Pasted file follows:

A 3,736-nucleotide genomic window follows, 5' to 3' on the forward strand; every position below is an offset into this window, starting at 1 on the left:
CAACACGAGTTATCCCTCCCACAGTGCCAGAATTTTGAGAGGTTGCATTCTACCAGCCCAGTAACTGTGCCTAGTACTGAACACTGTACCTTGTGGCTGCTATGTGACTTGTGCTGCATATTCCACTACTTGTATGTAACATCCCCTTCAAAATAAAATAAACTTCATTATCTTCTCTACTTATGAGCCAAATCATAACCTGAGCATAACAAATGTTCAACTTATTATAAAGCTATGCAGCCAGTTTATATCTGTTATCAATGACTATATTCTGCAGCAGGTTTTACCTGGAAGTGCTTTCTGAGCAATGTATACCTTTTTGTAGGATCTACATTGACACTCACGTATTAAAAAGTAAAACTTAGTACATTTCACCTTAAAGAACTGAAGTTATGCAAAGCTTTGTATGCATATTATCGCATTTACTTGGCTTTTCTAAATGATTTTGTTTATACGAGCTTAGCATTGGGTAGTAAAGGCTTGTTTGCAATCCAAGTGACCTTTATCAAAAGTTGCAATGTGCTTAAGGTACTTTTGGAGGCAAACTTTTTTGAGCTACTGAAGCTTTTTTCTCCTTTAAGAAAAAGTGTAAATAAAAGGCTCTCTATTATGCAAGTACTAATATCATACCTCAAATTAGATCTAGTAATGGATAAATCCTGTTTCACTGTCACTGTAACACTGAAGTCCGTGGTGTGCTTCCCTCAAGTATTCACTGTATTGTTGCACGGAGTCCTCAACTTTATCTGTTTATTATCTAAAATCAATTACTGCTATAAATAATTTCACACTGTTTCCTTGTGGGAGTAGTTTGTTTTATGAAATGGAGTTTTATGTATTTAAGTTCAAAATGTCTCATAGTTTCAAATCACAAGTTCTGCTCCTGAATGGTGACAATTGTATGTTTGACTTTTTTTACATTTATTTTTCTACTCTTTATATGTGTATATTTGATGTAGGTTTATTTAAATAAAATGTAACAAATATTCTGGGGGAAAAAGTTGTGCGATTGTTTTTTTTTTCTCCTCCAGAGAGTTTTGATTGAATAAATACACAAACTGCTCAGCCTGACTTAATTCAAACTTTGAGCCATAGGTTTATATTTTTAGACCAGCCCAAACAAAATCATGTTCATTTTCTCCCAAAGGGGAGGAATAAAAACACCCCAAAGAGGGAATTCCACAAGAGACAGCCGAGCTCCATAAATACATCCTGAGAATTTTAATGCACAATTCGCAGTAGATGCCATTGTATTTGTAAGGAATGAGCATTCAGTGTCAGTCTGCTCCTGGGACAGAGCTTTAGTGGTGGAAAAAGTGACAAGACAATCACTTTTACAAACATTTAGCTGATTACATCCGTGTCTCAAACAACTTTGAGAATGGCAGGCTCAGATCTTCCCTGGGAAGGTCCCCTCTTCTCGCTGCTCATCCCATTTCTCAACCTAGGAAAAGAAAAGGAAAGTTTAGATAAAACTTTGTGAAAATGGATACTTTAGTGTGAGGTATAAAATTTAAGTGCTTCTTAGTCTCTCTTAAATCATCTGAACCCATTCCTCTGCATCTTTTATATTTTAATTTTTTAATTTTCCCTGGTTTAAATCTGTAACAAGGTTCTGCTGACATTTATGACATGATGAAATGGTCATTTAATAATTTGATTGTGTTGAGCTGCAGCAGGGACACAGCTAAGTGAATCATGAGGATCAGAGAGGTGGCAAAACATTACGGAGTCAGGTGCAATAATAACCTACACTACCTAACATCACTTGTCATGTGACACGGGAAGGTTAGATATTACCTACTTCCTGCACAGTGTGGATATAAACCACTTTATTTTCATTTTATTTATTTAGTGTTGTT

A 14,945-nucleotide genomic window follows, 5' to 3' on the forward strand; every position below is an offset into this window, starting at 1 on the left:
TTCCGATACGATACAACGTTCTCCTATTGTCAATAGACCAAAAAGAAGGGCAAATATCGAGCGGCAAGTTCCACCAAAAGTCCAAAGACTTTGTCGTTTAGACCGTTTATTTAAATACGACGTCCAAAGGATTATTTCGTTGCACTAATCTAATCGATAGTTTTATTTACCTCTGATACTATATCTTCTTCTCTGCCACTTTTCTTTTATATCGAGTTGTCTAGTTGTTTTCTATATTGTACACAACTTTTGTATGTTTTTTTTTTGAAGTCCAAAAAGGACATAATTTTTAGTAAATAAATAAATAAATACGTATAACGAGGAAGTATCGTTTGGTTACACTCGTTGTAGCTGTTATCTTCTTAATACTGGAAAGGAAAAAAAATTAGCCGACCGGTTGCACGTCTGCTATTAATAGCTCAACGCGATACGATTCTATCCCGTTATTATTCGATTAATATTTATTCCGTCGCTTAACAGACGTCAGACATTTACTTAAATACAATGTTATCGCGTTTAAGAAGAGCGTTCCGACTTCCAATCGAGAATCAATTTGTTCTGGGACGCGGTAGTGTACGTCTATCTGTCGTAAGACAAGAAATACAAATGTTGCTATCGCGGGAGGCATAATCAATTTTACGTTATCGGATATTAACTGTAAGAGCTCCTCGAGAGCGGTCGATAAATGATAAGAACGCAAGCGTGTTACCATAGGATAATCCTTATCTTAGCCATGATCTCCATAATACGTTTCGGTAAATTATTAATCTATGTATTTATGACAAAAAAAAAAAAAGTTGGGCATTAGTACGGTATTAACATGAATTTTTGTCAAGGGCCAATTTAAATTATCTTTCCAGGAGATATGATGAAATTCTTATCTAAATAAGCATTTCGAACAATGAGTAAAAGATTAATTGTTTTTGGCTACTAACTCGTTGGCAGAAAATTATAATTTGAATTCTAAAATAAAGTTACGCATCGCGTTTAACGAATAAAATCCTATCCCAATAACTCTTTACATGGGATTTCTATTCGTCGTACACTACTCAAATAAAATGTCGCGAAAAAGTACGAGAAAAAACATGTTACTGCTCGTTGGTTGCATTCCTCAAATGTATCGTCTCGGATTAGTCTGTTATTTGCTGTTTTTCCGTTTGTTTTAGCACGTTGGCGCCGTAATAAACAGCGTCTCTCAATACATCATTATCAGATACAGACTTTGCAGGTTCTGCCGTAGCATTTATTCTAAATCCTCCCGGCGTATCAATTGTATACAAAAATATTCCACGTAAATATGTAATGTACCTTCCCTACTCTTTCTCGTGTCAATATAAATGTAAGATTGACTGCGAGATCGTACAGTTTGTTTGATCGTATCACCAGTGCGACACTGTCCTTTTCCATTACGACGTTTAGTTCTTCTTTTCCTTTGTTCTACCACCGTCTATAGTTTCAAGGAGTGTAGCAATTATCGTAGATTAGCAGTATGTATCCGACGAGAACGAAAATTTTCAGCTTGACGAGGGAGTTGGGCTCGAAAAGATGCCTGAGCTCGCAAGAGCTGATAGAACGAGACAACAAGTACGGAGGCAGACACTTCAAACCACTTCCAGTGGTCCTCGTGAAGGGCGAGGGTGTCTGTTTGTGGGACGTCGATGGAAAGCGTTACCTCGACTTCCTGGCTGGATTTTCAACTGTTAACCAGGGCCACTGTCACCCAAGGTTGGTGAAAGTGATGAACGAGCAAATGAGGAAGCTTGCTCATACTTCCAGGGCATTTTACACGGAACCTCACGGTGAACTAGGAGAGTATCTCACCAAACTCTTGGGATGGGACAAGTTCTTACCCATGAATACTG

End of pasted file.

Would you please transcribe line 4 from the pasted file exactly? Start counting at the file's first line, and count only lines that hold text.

TTCCGATACGATACAACGTTCTCCTATTGTCAATAGACCAAAAAGAAGGGCAAATATCGAGCGGCAAGTTCCACCAAAAGTCCAAAGACTTTGTCGTTTAGACCGTTTATTTAAATACGACGTCCAAAGGATTATTTCGTTGCACTAATCTAATCGATAGTTTTATTTACCTCTGATACTATATCTTCTTCTCTGCCACTTTTCTTTTATATCGAGTTGTCTAGTTGTTTTCTATATTGTACACAACTTTTGTATGTTTTTTTTTTGAAGTCCAAAAAGGACATAATTTTTAGTAAATAAATAAATAAATACGTATAACGAGGAAGTATCGTTTGGTTACACTCGTTGTAGCTGTTATCTTCTTAATACTGGAAAGGAAAAAAAATTAGCCGACCGGTTGCACGTCTGCTATTAATAGCTCAACGCGATACGATTCTATCCCGTTATTATTCGATTAATATTTATTCCGTCGCTTAACAGACGTCAGACATTTACTTAAATACAATGTTATCGCGTTTAAGAAGAGCGTTCCGACTTCCAATCGAGAATCAATTTGTTCTGGGACGCGGTAGTGTACGTCTATCTGTCGTAAGACAAGAAATACAAATGTTGCTATCGCGGGAGGCATAATCAATTTTACGTTATCGGATATTAACTGTAAGAGCTCCTCGAGAGCGGTCGATAAATGATAAGAACGCAAGCGTGTTACCATAGGATAATCCTTATCTTAGCCATGATCTCCATAATACGTTTCGGTAAATTATTAATCTATGTATTTATGACAAAAAAAAAAAAAGTTGGGCATTAGTACGGTATTAACATGAATTTTTGTCAAGGGCCAATTTAAATTATCTTTCCAGGAGATATGATGAAATTCTTATCTAAATAAGCATTTCGAACAATGAGTAAAAGATTAATTGTTTTTGGCTACTAACTCGTTGGCAGAAAATTATAATTTGAATTCTAAAATAAAGTTACGCATCGCGTTTAACGAATAAAATCCTATCCCAATAACTCTTTACATGGGATTTCTATTCGTCGTACACTACTCAAATAAAATGTCGCGAAAAAGTACGAGAAAAAACATGTTACTGCTCGTTGGTTGCATTCCTCAAATGTATCGTCTCGGATTAGTCTGTTATTTGCTGTTTTTCCGTTTGTTTTAGCACGTTGGCGCCGTAATAAACAGCGTCTCTCAATACATCATTATCAGATACAGACTTTGCAGGTTCTGCCGTAGCATTTATTCTAAATCCTCCCGGCGTATCAATTGTATACAAAAATATTCCACGTAAATATGTAATGTACCTTCCCTACTCTTTCTCGTGTCAATATAAATGTAAGATTGACTGCGAGATCGTACAGTTTGTTTGATCGTATCACCAGTGCGACACTGTCCTTTTCCATTACGACGTTTAGTTCTTCTTTTCCTTTGTTCTACCACCGTCTATAGTTTCAAGGAGTGTAGCAATTATCGTAGATTAGCAGTATGTATCCGACGAGAACGAAAATTTTCAGCTTGACGAGGGAGTTGGGCTCGAAAAGATGCCTGAGCTCGCAAGAGCTGATAGAACGAGACAACAAGTACGGAGGCAGACACTTCAAACCACTTCCAGTGGTCCTCGTGAAGGGCGAGGGTGTCTGTTTGTGGGACGTCGATGGAAAGCGTTACCTCGACTTCCTGGCTGGATTTTCAACTGTTAACCAGGGCCACTGTCACCCAAGGTTGGTGAAAGTGATGAACGAGCAAATGAGGAAGCTTGCTCATACTTCCAGGGCATTTTACACGGAACCTCACGGTGAACTAGGAGAGTATCTCACCAAACTCTTGGGATGGGACAAGTTCTTACCCATGAATACTG